The Japanese Tradition of Economic Ethics
Every kind of economic system has corrupting factors or fatal weak points. Although remarkably productive, capitalism suffers from a systemic degeneration rooted in the egocentric selfinterestedness of its participants. Communism, on the other hand, preaches social responsibility while inhibiting the will to work. Herein lies the fundamental problem of contemporary economic ethics: is it possible to heighten the will to work and thereby realize the tremendous output of a capitalist system and, at the same time, instill a “one for all, all for one” attitude that is the true hallmark of a communist system? The ideas of Japanese economic ethicists Sontoku Ninomiya, Eiichi Shibusawa, and Chikuro Hiroike offer a paradigmatic elucidation. Taking a consistent, universal approach to nature and man, Ninomiya called for individuals to work hard at their occupation according to their self-interest while thinking sincerely about their duty to secure society. Shibusawa believed that moral leadership in the economic realm stemmed from mastery of Rongo( The Analects of Confucius). Hiroike propounded a unified theory of morality and economy by synthesizing his personal experiences with the teachings of the world’s five great sages -- Amaterasu Omikami, Buddha, Confucius, Socrates, and Christ. He believed that “morality, which is the principle of spiritual life, and economy, which is the principle of material life, originated from the law of nature” and have inseparably intimate relations. The purpose of moralogy in economics in what Hiroike calls “triadic goodness” -- all parties, “the person concerned, the other party, and the third party,” should truly benefit. In order to embrace triadic goodness, whose center is “a humble, soft, and broad mind,” and avoid the stiff, narrow minded egocentricity of monadic goodness, we need to understand “hardships as the grace of God.”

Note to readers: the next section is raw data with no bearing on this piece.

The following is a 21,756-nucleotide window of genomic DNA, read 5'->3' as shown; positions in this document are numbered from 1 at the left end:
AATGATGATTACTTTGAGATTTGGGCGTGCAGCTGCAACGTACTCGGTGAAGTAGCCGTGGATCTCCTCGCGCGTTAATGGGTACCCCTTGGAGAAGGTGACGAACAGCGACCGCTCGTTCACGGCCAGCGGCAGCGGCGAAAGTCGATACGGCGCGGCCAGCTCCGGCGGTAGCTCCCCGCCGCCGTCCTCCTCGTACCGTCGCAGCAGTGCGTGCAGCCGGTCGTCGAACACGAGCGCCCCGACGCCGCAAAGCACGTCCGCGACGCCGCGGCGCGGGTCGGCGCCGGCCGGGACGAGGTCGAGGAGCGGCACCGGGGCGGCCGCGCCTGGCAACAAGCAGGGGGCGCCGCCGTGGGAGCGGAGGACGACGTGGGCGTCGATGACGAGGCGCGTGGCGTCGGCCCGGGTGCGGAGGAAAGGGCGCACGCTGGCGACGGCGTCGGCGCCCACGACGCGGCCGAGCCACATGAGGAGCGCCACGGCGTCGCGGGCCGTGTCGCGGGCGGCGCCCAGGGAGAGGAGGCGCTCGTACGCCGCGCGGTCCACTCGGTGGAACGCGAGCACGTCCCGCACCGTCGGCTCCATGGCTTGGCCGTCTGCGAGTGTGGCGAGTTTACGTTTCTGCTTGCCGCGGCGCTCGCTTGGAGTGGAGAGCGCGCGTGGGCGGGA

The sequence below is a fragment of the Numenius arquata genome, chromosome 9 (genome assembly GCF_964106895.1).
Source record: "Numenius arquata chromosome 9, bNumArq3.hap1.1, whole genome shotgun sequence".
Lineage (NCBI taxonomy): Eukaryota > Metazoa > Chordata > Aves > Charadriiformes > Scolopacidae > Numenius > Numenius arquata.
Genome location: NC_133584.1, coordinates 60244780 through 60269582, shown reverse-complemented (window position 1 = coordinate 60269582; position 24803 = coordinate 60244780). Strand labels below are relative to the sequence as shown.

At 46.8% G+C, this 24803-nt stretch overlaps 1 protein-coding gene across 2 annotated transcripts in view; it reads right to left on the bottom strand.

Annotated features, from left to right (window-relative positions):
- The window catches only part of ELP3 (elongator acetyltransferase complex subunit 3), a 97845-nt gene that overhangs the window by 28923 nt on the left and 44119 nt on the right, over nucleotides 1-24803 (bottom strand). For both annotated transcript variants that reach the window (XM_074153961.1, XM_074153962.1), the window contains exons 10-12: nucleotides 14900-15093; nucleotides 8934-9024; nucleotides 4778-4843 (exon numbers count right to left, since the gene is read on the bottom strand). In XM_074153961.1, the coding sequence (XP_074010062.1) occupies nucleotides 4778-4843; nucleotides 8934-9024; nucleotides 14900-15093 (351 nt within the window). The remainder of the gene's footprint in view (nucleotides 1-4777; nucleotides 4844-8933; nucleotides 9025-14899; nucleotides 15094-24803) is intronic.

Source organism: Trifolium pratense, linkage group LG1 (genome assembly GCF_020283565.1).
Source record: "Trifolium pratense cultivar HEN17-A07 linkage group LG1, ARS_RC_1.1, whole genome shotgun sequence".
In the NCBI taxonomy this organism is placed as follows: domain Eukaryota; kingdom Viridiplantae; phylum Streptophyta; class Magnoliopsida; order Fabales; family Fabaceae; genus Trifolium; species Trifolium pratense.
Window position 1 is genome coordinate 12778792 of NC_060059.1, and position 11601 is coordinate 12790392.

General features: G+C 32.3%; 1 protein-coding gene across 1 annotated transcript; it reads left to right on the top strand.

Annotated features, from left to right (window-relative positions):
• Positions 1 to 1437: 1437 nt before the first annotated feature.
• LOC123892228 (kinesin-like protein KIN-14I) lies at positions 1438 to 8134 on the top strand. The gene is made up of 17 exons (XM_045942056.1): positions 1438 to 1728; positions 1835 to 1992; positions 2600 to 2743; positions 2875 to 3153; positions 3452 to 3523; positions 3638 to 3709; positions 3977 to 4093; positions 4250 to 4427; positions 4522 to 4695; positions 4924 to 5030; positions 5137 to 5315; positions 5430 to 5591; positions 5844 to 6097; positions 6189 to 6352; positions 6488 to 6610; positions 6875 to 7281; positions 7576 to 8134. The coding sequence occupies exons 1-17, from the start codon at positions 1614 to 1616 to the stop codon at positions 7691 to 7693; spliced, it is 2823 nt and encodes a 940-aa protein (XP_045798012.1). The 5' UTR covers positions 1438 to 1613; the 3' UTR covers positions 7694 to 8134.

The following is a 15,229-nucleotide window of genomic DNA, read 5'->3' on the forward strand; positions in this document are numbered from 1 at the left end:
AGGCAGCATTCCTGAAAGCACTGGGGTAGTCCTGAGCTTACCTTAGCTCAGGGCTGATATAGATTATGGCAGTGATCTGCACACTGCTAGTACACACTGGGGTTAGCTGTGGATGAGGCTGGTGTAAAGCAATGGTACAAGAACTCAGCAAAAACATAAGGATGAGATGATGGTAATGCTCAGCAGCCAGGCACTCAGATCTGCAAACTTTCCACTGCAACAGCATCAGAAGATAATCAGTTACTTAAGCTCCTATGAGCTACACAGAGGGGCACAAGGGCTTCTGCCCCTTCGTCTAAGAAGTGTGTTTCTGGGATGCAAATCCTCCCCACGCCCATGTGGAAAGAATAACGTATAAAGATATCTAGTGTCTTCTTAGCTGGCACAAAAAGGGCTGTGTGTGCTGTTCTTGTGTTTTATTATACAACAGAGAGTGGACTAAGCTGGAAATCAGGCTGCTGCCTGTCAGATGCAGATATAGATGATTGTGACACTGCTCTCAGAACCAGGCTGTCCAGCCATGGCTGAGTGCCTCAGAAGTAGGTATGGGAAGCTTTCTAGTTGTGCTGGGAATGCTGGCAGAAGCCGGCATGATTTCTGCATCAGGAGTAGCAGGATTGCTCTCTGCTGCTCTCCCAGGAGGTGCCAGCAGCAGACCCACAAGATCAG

KeywordsSpiritual Life Free Market Economy Material Life Moral Leadership Communist System
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